The US dollar is on a roll. Over the past 30 months the dollar has risen by an average of 27 percent against major currencies on a trade-weighted basis. After falling throughout the 2000s, the dollar started its latest bull run in July 2014 - long before the election of President Donald Trump. His electoral victory only added fuel to the fire.
No country has taken more blame for the dollar's strength than China. China has a $254bn trade surplus with the United States, the largest trade imbalance in the world. Since 2014 the Chinese yuan has fallen 14 percent against the dollar, which gives Chinese goods a 14 percent price advantage today compared with three years ago.
The falling value of the yuan led Trump during the presidential race to promise to label China a currency manipulator on "Day One" of his presidency, a pledge he pulled back from after the election and has now withdrawn. But the sentiment remains. Trump now says he will talk to China about its currency, then make a decision.
But the yuan hasn't depreciated against the euro. Or the yen. Or the pound. The truth is that the yuan has held firm against every major currency except the dollar. And the Chinese government isn't manipulating the yuan lower. It has sold roughly $1 trillion of its foreign exchange reserves over the past 30 months trying to keep its value up.
In essence, the yuan hasn't been falling. The dollar has been rising. So why does Trump care so much about the dollar-yuan exchange rate in particular, when other currencies are even cheaper in dollar terms? And why does China care so much about the dollar-yuan exchange rate that it was willing to spend $1 trillion dollars to maintain it?
Trump's dollar problem
Donald Trump came to the presidency through a promise to "Make America Great Again", and for many of his supporters that means success in manufacturing. The US lost millions of factory jobs to China in the 1990s and early 2000s. Those jobs are gone for good. Americans will never make socks or toilet brushes again.
These days America's real manufacturing competitors aren't in China. They are European aerospace companies, European and Asian carmakers, and Asian semiconductor fabricators. These are the industries in which products made in the US compete directly against products made in other countries.
On its own, a stronger yuan wouldn't boost US exports. The US doesn't need a stronger yuan. It needs a weaker dollar. The only way it could make itself more competitive against European and Asian companies would be to become a currency manipulator itself.
It's been done before. In 1985, the US negotiated the Plaza Accord with the UK, France, Germany, and Japan. The Plaza Accord was an international agreement to devalue the dollar. Trump's quandary is that a Plaza II agreement to bring down the dollar today would be fiercely resisted by all of these countries. Ironically, the only country that might embrace it is China.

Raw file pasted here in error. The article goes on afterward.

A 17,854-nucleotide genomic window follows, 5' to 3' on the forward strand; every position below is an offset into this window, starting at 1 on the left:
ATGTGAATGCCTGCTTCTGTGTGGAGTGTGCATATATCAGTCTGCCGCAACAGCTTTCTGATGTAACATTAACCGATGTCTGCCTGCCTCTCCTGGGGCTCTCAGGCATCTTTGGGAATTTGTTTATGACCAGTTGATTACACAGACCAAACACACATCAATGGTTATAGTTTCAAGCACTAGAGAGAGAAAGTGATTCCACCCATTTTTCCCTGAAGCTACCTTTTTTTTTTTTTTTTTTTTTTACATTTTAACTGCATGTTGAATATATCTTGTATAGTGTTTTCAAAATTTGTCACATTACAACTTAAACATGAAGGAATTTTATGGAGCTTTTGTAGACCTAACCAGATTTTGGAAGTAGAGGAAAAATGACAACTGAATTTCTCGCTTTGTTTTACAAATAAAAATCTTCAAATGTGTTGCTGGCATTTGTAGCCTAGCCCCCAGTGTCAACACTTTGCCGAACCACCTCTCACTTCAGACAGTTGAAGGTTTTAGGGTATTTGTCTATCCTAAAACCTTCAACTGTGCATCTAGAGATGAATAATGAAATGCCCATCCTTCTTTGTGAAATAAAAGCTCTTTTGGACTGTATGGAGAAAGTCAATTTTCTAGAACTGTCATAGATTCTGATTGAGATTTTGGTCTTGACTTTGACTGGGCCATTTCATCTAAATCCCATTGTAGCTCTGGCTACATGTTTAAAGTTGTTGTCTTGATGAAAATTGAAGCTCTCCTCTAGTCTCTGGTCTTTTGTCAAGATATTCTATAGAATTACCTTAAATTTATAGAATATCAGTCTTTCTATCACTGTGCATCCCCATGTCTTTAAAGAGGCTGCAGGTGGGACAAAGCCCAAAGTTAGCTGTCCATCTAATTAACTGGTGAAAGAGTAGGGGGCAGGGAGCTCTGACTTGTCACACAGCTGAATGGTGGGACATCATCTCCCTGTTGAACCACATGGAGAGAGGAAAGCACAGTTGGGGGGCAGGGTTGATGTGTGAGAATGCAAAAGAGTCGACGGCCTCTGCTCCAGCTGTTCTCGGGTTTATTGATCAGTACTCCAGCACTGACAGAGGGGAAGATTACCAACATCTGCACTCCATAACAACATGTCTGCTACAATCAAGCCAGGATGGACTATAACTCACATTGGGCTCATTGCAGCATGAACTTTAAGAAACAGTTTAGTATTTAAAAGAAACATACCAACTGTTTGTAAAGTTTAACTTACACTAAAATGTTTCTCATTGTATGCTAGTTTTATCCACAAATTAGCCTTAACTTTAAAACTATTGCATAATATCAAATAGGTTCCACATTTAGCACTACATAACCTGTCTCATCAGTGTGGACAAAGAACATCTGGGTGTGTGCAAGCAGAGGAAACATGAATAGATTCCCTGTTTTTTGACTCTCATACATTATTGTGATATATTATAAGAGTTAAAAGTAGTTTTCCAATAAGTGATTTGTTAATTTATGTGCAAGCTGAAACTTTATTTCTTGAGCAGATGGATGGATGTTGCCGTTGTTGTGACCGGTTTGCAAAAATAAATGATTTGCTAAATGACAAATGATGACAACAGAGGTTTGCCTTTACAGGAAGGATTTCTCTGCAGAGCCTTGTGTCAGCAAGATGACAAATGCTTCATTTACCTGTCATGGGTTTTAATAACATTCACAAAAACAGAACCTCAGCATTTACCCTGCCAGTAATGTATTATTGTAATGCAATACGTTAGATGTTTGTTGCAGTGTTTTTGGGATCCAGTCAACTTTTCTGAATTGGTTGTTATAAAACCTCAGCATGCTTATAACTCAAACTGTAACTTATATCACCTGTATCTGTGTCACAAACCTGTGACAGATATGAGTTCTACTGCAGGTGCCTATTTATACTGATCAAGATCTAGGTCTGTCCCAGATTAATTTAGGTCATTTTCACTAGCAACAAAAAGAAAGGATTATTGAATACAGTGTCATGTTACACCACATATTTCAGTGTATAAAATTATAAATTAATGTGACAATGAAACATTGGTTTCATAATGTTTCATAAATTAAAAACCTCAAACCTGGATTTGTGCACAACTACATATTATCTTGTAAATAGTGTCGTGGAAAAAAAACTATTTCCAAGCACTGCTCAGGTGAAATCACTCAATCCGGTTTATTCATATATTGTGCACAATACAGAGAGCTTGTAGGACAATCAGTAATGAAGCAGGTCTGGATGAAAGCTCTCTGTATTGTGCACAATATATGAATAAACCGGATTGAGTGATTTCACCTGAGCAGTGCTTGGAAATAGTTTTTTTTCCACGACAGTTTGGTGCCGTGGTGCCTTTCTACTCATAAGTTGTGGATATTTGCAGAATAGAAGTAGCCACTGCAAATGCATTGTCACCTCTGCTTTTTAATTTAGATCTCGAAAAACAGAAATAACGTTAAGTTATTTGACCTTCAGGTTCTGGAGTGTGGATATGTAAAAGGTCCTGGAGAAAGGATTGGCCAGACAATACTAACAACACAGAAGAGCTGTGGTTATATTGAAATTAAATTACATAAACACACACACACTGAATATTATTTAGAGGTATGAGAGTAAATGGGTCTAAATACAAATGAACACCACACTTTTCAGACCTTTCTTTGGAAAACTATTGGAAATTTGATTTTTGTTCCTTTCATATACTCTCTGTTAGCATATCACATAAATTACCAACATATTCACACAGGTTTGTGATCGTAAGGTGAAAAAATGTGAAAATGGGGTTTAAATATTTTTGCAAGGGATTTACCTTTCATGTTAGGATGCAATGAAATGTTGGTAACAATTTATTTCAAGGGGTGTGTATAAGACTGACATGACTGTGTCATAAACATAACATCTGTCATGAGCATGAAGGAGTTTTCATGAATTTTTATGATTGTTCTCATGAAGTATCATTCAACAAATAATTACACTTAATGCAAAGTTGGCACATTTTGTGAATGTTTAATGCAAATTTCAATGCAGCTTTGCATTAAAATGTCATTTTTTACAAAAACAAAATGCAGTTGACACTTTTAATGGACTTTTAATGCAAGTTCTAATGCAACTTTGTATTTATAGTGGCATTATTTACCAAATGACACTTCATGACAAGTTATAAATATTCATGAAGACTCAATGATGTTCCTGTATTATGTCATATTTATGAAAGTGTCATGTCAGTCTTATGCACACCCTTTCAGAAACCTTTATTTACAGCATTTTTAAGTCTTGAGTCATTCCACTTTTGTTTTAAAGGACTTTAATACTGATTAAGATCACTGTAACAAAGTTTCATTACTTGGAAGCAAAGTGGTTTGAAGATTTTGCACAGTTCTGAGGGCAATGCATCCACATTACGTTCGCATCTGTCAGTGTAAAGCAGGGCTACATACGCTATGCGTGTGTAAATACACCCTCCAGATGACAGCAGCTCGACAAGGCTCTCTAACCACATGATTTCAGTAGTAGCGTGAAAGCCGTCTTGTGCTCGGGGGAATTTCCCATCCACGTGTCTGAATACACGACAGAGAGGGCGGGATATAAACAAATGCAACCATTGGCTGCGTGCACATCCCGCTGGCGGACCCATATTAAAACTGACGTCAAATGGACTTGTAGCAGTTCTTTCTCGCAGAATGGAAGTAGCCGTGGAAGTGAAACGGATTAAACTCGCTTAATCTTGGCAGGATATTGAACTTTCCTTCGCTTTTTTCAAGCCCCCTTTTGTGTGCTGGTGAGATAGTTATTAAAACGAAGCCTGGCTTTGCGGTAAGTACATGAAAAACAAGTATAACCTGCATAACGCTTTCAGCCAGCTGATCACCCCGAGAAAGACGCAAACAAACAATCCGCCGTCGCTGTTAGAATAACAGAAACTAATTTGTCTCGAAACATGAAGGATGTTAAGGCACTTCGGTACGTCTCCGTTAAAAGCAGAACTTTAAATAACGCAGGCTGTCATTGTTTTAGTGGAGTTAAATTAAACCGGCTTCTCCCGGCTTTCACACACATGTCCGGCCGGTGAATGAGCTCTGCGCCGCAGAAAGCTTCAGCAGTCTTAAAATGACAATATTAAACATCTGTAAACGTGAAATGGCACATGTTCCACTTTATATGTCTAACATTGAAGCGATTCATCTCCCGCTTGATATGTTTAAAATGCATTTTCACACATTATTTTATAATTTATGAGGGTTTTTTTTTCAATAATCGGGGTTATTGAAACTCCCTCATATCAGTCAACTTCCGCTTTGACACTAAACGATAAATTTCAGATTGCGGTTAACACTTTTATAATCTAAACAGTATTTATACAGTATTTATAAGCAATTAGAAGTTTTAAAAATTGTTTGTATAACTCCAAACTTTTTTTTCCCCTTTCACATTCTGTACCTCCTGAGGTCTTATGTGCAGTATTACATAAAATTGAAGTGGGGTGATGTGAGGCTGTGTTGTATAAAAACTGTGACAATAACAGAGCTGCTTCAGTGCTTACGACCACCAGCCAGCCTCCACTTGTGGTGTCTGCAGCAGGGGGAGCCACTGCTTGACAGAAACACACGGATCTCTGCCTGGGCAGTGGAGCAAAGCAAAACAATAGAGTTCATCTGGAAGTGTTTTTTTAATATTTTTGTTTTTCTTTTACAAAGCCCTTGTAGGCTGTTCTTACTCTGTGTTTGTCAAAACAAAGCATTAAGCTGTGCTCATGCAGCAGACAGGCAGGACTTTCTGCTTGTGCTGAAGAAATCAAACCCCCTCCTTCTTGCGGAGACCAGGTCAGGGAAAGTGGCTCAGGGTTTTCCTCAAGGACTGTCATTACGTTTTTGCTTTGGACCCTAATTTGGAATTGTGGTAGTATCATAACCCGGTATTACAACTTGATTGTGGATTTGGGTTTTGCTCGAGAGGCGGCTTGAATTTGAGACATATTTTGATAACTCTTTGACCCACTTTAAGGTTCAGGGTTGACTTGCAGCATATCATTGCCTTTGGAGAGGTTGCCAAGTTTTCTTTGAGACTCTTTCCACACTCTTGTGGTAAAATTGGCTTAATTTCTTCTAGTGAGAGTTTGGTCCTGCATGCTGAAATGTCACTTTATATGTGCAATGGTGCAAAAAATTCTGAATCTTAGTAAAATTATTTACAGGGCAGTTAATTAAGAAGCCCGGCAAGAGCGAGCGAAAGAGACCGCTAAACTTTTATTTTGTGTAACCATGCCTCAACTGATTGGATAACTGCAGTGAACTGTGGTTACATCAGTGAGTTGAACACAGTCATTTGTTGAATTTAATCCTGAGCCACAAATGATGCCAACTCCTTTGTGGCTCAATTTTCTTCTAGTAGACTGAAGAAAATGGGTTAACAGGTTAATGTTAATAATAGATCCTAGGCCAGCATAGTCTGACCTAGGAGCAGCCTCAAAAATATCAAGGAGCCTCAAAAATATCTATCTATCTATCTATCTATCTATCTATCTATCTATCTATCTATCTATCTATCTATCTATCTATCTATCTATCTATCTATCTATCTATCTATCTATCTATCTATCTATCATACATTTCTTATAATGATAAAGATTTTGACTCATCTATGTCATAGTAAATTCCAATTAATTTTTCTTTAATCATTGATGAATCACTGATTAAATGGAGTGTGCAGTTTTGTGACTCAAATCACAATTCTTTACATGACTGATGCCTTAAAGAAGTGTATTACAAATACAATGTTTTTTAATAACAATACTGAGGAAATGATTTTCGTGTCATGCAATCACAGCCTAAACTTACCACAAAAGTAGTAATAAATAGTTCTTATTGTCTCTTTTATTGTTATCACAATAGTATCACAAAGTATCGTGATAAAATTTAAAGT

China's yuan problem
With stagnant economies and near-zero interest rates, the last thing the developed countries of Europe and Asia want is currency appreciation. China is also facing a slowing economy. But China has another problem that developed countries usually don't have to worry about: China is suffering from massive capital flight.
Everyone knows that the Yuan is overvalued. China's quandary is that people and companies are doing everything they can to get their money out of China because they expect the yuan to depreciate. Even costly channels of capital flight such as offshore casinos start to make sense when people expect the value of their savings to depreciate by 20 or 30 percent.
In the long run, China can't prop up the value of the yuan by itself. Its remaining $3 trillion of foreign currency reserves may sound large, but history shows that it's a fool's game to spend money propping up your own currency.
To stabilise the yuan at its current level vis-a-vis the dollar, China needs an outside partner. Only one potential partner has the means, motive, and money to prop up the yuan. That partner is the US. If Trump is serious about seeking a higher value for the yuan, he just might seek to negotiate the mother of all deals. He might sign a Plaza II Accord with China.
A Plaza II Accord in which the US spends billions of dollars buying the yuan - to drive down the dollar and drive up the yuan - may sound like political insanity. But the Chinese are desperate, and Trump is no ordinary politician. A US-China Plaza II makes perfect sense from the standpoint of the domestic politics of each partner.
China and the US are now the two largest economies in the world, accounting for around a third of global GDP. Trump and China may not see eye to eye, but they have no choice but to work together. A US-China Plaza II would be a profound shock to the global system. But if anyone can make it happen, that anyone is surely Donald J Trump.
Salvatore Babones is a comparative sociologist at the University of Sydney. He is a specialist in global economic structure.
The views expressed in this article are the author's own and do not necessarily reflect Al Jazeera's editorial policy.